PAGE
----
The threshold for physicians to accept worthiness of chemoprevention with 5-α reductase inhibitors remains high.
Conventional wisdom would have it that when results of a major trial are released, and those results strongly encourage a change in the standard of care, then physicians will ultimately make the switch in their treatment approaches. Seven years ago, data from the 8,000-man Prostate Cancer Prevention Trial showed that finasteride (Propecia) was effective in reducing the incidence of prostate cancer. Unfortunately, primary care physicians and urologists in the veterans' healthcare system have not yet gotten the message about the value of finasteride as chemoprevention.
Robert J. Hamilton, MD, Linda S. Kinsinger, MD, MPH, and colleagues looked at trends on monthly new and total prescriptions for finasteride within the Veterans Affairs (VA) system from 2000 to 2005. They wanted to determine how these prescription trends correlated with the 2003 publication of PCPT results (see Table 1).
Prostate cancer chemoprevention trials
Prostate Cancer Prevention Trial (PCPT)
• Study objective: 5 mg finasteride vs placebo
• Result: 25% relative reduction in the incidence of prostate cancer with finasteride
• Extra finding: Proportion of high-grade tumors (Gleason grade =7) was 27% higher with finasteride
N Engl J Med
J Natl Cancer Inst
Reduction by Dutasteride of Prostate Cancer Events (REDUCE)
• Study objective: 0.5 mg dutasteride vs placebo
• Result: 23% reduction in the risk of prostate cancer with dutasteride
• Extra finding: Nonsignificant trend toward increased risk for high-grade disease with dutasteride
N Engl J Med
Dr. Kinsinger is the chief consultant for preventive medicine at the Veterans Health Administration National Center for Health Promotion and Disease Prevention in Durham, N.C. Her coauthors are from the same institution and the department of surgery at the University of Toronto.
The study was conducted in two parts. First, the researchers analyzed prescriptions for 5 mg finasteride or 0.5 mg dutasteride (Avodart) from the VA pharmacy benefits database. Because dutasteride prescriptions made up less than 1% of all 5-a reductase inhibitors (5-ARI), the term "finasteride" was used to refer to both drugs in this study, the authors explained (Cancer Epidemiol Biomarkers Prev online, August 10, 2010).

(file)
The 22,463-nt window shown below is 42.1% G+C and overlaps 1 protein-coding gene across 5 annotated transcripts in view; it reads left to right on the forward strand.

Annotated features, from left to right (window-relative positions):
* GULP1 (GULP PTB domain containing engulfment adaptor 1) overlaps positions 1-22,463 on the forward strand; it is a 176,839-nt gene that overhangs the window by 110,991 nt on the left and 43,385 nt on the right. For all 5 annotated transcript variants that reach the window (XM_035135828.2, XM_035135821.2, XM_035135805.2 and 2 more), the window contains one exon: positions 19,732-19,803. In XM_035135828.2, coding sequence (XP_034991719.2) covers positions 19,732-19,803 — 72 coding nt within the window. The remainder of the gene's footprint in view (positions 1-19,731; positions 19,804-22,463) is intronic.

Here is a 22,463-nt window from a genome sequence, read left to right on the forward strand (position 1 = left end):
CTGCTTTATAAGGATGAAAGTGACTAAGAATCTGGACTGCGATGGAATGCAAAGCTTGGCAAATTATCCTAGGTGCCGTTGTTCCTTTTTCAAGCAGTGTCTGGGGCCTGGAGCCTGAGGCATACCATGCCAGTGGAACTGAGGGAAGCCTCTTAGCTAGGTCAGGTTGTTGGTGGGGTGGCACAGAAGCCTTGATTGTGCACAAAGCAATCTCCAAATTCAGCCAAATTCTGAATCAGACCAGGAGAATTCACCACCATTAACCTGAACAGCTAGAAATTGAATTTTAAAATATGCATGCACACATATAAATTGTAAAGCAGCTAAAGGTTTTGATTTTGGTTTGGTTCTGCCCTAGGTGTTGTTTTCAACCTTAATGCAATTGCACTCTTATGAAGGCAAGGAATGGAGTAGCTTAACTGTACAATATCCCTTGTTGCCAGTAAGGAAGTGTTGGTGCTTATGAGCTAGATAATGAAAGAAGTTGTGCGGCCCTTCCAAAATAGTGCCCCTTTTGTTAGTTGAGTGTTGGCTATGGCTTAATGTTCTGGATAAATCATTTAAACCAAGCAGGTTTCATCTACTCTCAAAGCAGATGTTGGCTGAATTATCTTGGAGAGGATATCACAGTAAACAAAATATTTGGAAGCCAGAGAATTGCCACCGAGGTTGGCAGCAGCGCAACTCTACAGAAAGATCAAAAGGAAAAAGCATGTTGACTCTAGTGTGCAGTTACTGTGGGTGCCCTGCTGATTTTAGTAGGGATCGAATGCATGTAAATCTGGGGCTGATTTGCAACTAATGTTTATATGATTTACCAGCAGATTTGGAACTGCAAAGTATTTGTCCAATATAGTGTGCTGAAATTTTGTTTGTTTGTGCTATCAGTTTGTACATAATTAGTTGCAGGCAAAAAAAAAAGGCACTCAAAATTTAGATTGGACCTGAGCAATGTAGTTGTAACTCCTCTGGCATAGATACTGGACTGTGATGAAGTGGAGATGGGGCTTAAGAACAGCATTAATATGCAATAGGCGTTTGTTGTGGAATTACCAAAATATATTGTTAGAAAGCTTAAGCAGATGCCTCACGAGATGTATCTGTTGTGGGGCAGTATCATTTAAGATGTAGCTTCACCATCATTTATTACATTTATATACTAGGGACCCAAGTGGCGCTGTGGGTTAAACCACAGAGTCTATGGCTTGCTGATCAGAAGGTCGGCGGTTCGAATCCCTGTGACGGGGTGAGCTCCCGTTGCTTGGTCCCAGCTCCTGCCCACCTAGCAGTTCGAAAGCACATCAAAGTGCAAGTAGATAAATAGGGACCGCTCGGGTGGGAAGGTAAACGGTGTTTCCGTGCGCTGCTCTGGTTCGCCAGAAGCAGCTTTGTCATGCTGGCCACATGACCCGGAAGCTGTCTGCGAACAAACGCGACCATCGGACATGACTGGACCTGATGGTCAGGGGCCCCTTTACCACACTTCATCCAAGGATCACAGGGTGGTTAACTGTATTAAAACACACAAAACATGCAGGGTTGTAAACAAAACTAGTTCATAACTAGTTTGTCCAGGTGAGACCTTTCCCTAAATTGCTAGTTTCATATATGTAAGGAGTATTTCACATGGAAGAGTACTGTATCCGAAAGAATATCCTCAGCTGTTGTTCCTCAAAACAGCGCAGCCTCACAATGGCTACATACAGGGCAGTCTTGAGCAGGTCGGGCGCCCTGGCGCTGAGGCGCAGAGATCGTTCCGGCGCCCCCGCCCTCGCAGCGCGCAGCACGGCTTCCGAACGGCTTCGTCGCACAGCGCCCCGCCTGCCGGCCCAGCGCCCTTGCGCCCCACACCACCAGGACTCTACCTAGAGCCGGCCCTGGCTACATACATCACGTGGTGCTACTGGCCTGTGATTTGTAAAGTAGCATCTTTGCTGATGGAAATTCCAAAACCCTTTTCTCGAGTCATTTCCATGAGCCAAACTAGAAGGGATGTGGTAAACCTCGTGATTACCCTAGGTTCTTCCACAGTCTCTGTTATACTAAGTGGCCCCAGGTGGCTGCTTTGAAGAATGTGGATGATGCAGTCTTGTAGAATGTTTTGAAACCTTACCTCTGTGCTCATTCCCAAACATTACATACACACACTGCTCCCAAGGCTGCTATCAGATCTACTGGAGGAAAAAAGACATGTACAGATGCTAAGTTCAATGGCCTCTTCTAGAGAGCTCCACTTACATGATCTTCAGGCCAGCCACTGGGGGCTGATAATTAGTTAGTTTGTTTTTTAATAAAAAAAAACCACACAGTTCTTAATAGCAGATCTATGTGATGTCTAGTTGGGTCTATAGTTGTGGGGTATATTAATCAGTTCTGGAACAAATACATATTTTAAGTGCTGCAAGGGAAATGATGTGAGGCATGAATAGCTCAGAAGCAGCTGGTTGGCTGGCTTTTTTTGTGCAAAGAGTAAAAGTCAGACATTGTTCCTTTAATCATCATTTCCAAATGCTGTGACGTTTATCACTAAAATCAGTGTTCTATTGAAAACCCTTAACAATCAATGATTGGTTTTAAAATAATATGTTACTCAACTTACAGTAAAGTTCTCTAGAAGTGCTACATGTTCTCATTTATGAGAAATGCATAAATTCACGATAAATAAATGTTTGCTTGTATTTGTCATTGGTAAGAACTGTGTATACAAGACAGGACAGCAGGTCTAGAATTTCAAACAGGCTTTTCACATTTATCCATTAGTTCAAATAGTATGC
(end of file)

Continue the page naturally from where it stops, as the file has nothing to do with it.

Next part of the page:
The second part consisted of a Webbased survey sent to 1,072 primary care physicians (PCPs) and urologists in the VA system. The survey included questions on practice patterns for the diagnosis and treatment of benign prostate hyperplasia (BPH), knowledge of issues surrounding finasteride use in BPH or for cancer prevention, and the use of finasteride as a preventive medication.
The primary outcome for the study was changes in new finasteride prescriptions over time. The authors found that 237,286 patients had new prescriptions for the drug in the study time period. The use of finasteride increased, although the number of new users per month after publication of the PCPT results was less than expected and not statistically significant (P = .45). Also, the number of finasteride prescriptions given as chemoprevention did not change significantly post-PCPT results publication (P = .76).
For the survey, 43.3% of the invited PCPs and 44.7% of the invited urologists responded. Urologists reported prescribing finasteride more often than PCPs, although 64% of those urologists said they never considered it as a chemopreventive, citing the induction of high-grade tumors as the main reason. Among the PCPs, 80% said they never prescribed finasteride as chemoprevention and 52% reported that they did not know the drug could be used in this manner.
One reason for this lack of interest or awareness among the surveyed physicians could be the format in which trial results were presented, the authors suggested. Both the benefits and the harms of finasteride for chemoprevention were discussed in PCPT results, and the effect was different on PCPs and urologists: "PCPs did not seem to hear the message at all, and the urologists heard mostly the potential harms," they wrote.